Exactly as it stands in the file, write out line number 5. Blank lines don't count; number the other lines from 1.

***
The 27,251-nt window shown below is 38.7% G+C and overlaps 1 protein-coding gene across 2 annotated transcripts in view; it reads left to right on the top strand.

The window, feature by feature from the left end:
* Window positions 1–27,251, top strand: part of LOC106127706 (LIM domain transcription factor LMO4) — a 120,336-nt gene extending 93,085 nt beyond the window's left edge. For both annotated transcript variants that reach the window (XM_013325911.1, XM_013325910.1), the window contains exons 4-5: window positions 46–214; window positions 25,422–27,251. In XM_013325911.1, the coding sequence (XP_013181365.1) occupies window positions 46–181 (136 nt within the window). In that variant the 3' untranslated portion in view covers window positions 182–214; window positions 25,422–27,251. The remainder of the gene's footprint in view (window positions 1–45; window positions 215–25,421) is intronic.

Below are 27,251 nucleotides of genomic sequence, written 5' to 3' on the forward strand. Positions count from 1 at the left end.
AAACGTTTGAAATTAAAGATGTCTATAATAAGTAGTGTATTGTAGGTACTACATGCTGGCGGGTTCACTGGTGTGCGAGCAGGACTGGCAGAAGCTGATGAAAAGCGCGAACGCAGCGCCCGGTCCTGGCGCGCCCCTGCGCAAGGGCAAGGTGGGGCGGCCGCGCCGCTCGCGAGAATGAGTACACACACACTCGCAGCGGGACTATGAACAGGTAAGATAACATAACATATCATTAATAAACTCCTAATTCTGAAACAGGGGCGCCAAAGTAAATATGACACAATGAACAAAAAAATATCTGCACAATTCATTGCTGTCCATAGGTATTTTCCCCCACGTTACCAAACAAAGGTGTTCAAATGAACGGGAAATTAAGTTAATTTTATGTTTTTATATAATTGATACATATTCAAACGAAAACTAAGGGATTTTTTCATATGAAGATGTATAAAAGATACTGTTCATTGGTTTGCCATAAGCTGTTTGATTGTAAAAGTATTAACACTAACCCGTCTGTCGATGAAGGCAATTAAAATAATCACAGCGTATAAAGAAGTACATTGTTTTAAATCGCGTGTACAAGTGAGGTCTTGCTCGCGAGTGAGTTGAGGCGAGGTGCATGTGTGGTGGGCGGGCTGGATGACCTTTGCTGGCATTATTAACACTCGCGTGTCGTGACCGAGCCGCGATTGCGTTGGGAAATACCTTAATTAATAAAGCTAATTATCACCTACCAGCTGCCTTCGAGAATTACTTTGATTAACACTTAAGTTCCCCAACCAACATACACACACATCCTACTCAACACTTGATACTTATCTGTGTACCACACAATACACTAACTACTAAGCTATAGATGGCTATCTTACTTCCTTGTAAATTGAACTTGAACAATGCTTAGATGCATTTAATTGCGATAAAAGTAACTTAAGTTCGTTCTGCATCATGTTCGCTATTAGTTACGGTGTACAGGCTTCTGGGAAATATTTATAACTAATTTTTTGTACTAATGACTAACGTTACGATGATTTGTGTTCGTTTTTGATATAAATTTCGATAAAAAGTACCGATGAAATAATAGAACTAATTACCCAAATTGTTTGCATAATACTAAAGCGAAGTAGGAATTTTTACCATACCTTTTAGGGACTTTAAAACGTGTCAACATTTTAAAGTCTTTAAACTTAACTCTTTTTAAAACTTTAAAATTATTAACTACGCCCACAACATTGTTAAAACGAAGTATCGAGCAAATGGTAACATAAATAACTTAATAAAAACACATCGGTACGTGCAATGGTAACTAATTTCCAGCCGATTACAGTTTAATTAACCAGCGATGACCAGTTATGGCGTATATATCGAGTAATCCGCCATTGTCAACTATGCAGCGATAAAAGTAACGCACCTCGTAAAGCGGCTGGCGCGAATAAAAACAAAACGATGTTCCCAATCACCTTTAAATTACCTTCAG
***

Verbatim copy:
AAACGTTTGAAATTAAAGATGTCTATAATAAGTAGTGTATTGTAGGTACTACATGCTGGCGGGTTCACTGGTGTGCGAGCAGGACTGGCAGAAGCTGATGAAAAGCGCGAACGCAGCGCCCGGTCCTGGCGCGCCCCTGCGCAAGGGCAAGGTGGGGCGGCCGCGCCGCTCGCGAGAATGAGTACACACACACTCGCAGCGGGACTATGAACAGGTAAGATAACATAACATATCATTAATAAACTCCTAATTCTGAAACAGGGGCGCCAAAGTAAATATGACACAATGAACAAAAAAATATCTGCACAATTCATTGCTGTCCATAGGTATTTTCCCCCACGTTACCAAACAAAGGTGTTCAAATGAACGGGAAATTAAGTTAATTTTATGTTTTTATATAATTGATACATATTCAAACGAAAACTAAGGGATTTTTTCATATGAAGATGTATAAAAGATACTGTTCATTGGTTTGCCATAAGCTGTTTGATTGTAAAAGTATTAACACTAACCCGTCTGTCGATGAAGGCAATTAAAATAATCACAGCGTATAAAGAAGTACATTGTTTTAAATCGCGTGTACAAGTGAGGTCTTGCTCGCGAGTGAGTTGAGGCGAGGTGCATGTGTGGTGGGCGGGCTGGATGACCTTTGCTGGCATTATTAACACTCGCGTGTCGTGACCGAGCCGCGATTGCGTTGGGAAATACCTTAATTAATAAAGCTAATTATCACCTACCAGCTGCCTTCGAGAATTACTTTGATTAACACTTAAGTTCCCCAACCAACATACACACACATCCTACTCAACACTTGATACTTATCTGTGTACCACACAATACACTAACTACTAAGCTATAGATGGCTATCTTACTTCCTTGTAAATTGAACTTGAACAATGCTTAGATGCATTTAATTGCGATAAAAGTAACTTAAGTTCGTTCTGCATCATGTTCGCTATTAGTTACGGTGTACAGGCTTCTGGGAAATATTTATAACTAATTTTTTGTACTAATGACTAACGTTACGATGATTTGTGTTCGTTTTTGATATAAATTTCGATAAAAAGTACCGATGAAATAATAGAACTAATTACCCAAATTGTTTGCATAATACTAAAGCGAAGTAGGAATTTTTACCATACCTTTTAGGGACTTTAAAACGTGTCAACATTTTAAAGTCTTTAAACTTAACTCTTTTTAAAACTTTAAAATTATTAACTACGCCCACAACATTGTTAAAACGAAGTATCGAGCAAATGGTAACATAAATAACTTAATAAAAACACATCGGTACGTGCAATGGTAACTAATTTCCAGCCGATTACAGTTTAATTAACCAGCGATGACCAGTTATGGCGTATATATCGAGTAATCCGCCATTGTCAACTATGCAGCGATAAAAGTAACGCACCTCGTAAAGCGGCTGGCGCGAATAAAAACAAAACGATGTTCCCAATCACCTTTAAATTACCTTCAG